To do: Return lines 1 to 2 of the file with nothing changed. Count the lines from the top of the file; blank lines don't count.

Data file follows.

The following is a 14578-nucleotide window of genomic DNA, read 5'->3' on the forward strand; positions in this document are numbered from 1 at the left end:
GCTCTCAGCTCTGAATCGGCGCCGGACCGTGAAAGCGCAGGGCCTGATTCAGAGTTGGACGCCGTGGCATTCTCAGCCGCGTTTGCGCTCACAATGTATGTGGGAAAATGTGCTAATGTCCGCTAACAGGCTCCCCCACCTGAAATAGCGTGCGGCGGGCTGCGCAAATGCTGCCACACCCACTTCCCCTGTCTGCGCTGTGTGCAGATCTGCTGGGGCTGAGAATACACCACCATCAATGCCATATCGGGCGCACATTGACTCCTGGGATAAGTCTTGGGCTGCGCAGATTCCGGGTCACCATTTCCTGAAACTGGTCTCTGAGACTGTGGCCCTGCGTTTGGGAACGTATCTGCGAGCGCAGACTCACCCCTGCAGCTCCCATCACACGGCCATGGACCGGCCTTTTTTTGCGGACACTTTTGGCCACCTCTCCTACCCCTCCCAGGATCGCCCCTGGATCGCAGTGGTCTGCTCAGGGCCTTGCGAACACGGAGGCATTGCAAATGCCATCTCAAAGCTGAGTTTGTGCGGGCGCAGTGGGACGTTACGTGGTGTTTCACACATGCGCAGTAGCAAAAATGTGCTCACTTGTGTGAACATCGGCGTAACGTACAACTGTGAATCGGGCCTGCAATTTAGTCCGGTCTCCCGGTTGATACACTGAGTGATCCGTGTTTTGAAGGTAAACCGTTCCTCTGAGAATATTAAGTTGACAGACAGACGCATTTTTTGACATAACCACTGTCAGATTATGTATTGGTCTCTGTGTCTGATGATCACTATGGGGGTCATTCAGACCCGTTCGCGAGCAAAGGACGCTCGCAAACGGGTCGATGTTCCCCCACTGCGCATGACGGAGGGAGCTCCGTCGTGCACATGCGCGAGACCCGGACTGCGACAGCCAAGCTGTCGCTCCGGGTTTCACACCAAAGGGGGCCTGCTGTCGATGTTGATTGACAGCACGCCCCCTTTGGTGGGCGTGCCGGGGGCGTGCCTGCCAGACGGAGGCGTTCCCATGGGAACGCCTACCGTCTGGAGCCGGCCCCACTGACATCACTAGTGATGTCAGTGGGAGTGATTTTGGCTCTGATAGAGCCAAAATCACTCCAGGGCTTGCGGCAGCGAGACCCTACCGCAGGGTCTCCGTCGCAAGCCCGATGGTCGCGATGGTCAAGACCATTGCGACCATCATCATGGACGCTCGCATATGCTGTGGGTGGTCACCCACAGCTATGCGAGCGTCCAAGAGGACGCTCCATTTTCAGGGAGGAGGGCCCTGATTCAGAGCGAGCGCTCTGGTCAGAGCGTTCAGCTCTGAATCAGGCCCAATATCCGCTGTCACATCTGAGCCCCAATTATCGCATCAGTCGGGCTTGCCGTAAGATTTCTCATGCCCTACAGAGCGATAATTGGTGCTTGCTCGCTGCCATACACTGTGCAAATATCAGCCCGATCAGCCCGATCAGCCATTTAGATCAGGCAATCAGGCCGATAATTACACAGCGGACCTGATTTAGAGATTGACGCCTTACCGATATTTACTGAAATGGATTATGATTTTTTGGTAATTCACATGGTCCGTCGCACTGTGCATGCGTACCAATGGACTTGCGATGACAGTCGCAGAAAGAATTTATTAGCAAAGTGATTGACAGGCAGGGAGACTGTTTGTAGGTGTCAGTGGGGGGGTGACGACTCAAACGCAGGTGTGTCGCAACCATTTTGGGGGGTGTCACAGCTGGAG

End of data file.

The following is a 14578-nucleotide window of genomic DNA, read 5'->3' on the forward strand; positions in this document are numbered from 1 at the left end:
GCTCTCAGCTCTGAATCGGCGCCGGACCGTGAAAGCGCAGGGCCTGATTCAGAGTTGGACGCCGTGGCATTCTCAGCCGCGTTTGCGCTCACAATGTATGTGGGAAAATGTGCTAATGTCCGCTAACAGGCTCCCCCACCTGAAATAGCGTGCGGCGGGCTGCGCAAATGCTGCCACACCCACTTCCCCTGTCTGCGCTGTGTGCAGATCTGCTGGGGCTGAGAATACACCACCATCAATGCCATATCGGGCGCACATTGACTCCTGGGATAAGTCTTGGGCTGCGCAGATTCCGGGTCACCATTTCCTGAAACTGGTCTCTGAGACTGTGGCCCTGCGTTTGGGAACGTATCTGCGAGCGCAGACTCACCCCTGCAGCTCCCATCACACGGCCATGGACCGGCCTTTTTTTGCGGACACTTTTGGCCACCTCTCCTACCCCTCCCAGGATCGCCCCTGGATCGCAGTGGTCTGCTCAGGGCCTTGCGAACACGGAGGCATTGCAAATGCCATCTCAAAGCTGAGTTTGTGCGGGCGCAGTGGGACGTTACGTGGTGTTTCACACATGCGCAGTAGCAAAAATGTGCTCACTTGTGTGAACATCGGCGTAACGTACAACTGTGAATCGGGCCTGCAATTTAGTCCGGTCTCCCGGTTGATACACTGAGTGATCCGTGTTTTGAAGGTAAACCGTTCCTCTGAGAATATTAAGTTGACAGACAGACGCATTTTTTGACATAACCACTGTCAGATTATGTATTGGTCTCTGTGTCTGATGATCACTATGGGGGTCATTCAGACCCGTTCGCGAGCAAAGGACGCTCGCAAACGGGTCGATGTTCCCCCACTGCGCATGACGGAGGGAGCTCCGTCGTGCACATGCGCGAGACCCGGACTGCGACAGCCAAGCTGTCGCTCCGGGTTTCACACCAAAGGGGGCCTGCTGTCGATGTTGATTGACAGCACGCCCCCTTTGGTGGGCGTGCCGGGGGCGTGCCTGCCAGACGGAGGCGTTCCCATGGGAACGCCTACCGTCTGGAGCCGGCCCCACTGACATCACTAGTGATGTCAGTGGGAGTGATTTTGGCTCTGATAGAGCCAAAATCACTCCAGGGCTTGCGGCAGCGAGACCCTACCGCAGGGTCTCCGTCGCAAGCCCGATGGTCGCGATGGTCAAGACCATTGCGACCATCATCATGGACGCTCGCATATGCTGTGGGTGGTCACCCACAGCTATGCGAGCGTCCAAGAGGACGCTCCATTTTCAGGGAGGAGGGCCCTGATTCAGAGCGAGCGCTCTGGTCAGAGCGTTCAGCTCTGAATCAGGCCCAATATCCGCTGTCACATCTGAGCCCCAATTATCGCATCAGTCGGGCTTGCCGTAAGATTTCTCATGCCCTACAGAGCGATAATTGGTGCTTGCTCGCTGCCATACACTGTGCAAATATCAGCCCGATCAGCCCGATCAGCCATTTAGATCAGGCAATCAGGCCGATAATTACACAGCGGACCTGATTTAGAGATTGACGCCTTACCGATATTTACTGAAATGGATTATGATTTTTTGGTAATTCACATGGTCCGTCGCACTGTGCATGCGTACCAATGGACTTGCGATGACAGTCGCAGAAAGAATTTATTAGCAAAGTGATTGACAGGCAGGGAGACTGTTTGTAGGTGTCAGTGGGGGGGTGACGACTCAAACGCAGGTGTGTCGCAACCATTTTGGGGGGTGTCACAGCTGGAG